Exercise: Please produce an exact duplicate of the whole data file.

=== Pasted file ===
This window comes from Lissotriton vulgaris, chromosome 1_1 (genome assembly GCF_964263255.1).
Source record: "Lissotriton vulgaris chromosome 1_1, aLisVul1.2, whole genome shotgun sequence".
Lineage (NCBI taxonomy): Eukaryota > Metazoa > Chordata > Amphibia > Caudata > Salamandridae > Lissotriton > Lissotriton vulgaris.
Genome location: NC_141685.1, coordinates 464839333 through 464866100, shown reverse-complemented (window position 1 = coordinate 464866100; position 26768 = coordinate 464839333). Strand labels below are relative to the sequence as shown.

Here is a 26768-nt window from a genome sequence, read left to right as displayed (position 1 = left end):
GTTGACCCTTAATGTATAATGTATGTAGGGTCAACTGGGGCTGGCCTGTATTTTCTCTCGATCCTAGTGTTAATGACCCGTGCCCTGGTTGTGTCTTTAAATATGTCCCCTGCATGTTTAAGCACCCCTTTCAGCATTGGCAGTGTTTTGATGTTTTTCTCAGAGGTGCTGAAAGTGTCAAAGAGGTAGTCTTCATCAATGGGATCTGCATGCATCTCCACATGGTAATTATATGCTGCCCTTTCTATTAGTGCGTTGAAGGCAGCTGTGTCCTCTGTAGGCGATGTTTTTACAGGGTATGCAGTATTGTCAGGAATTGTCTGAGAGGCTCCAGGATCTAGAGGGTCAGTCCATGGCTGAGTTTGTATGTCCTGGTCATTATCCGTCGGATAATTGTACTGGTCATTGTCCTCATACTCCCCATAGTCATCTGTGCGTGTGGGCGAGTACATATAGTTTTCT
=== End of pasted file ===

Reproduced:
This window comes from Lissotriton vulgaris, chromosome 1_1 (genome assembly GCF_964263255.1).
Source record: "Lissotriton vulgaris chromosome 1_1, aLisVul1.2, whole genome shotgun sequence".
Lineage (NCBI taxonomy): Eukaryota > Metazoa > Chordata > Amphibia > Caudata > Salamandridae > Lissotriton > Lissotriton vulgaris.
Genome location: NC_141685.1, coordinates 464839333 through 464866100, shown reverse-complemented (window position 1 = coordinate 464866100; position 26768 = coordinate 464839333). Strand labels below are relative to the sequence as shown.

Here is a 26768-nt window from a genome sequence, read left to right as displayed (position 1 = left end):
GTTGACCCTTAATGTATAATGTATGTAGGGTCAACTGGGGCTGGCCTGTATTTTCTCTCGATCCTAGTGTTAATGACCCGTGCCCTGGTTGTGTCTTTAAATATGTCCCCTGCATGTTTAAGCACCCCTTTCAGCATTGGCAGTGTTTTGATGTTTTTCTCAGAGGTGCTGAAAGTGTCAAAGAGGTAGTCTTCATCAATGGGATCTGCATGCATCTCCACATGGTAATTATATGCTGCCCTTTCTATTAGTGCGTTGAAGGCAGCTGTGTCCTCTGTAGGCGATGTTTTTACAGGGTATGCAGTATTGTCAGGAATTGTCTGAGAGGCTCCAGGATCTAGAGGGTCAGTCCATGGCTGAGTTTGTATGTCCTGGTCATTATCCGTCGGATAATTGTACTGGTCATTGTCCTCATACTCCCCATAGTCATCTGTGCGTGTGGGCGAGTACATATAGTTTTCT